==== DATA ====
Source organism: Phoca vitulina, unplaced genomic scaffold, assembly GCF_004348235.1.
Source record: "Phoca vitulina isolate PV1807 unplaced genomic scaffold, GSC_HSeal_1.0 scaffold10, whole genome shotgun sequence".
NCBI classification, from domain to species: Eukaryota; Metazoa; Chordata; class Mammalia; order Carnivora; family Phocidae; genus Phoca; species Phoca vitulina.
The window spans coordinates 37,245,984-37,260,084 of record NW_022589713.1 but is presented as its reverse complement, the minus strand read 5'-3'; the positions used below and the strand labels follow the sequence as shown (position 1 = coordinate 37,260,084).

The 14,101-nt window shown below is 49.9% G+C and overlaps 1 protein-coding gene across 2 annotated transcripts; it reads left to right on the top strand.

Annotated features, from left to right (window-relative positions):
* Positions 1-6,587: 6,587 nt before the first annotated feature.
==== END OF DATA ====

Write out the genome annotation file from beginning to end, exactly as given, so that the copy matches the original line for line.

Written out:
Source organism: Phoca vitulina, unplaced genomic scaffold, assembly GCF_004348235.1.
Source record: "Phoca vitulina isolate PV1807 unplaced genomic scaffold, GSC_HSeal_1.0 scaffold10, whole genome shotgun sequence".
NCBI classification, from domain to species: Eukaryota; Metazoa; Chordata; class Mammalia; order Carnivora; family Phocidae; genus Phoca; species Phoca vitulina.
The window spans coordinates 37,245,984-37,260,084 of record NW_022589713.1 but is presented as its reverse complement, the minus strand read 5'-3'; the positions used below and the strand labels follow the sequence as shown (position 1 = coordinate 37,260,084).

The 14,101-nt window shown below is 49.9% G+C and overlaps 1 protein-coding gene across 2 annotated transcripts; it reads left to right on the top strand.

Annotated features, from left to right (window-relative positions):
* Positions 1-6,587: 6,587 nt before the first annotated feature.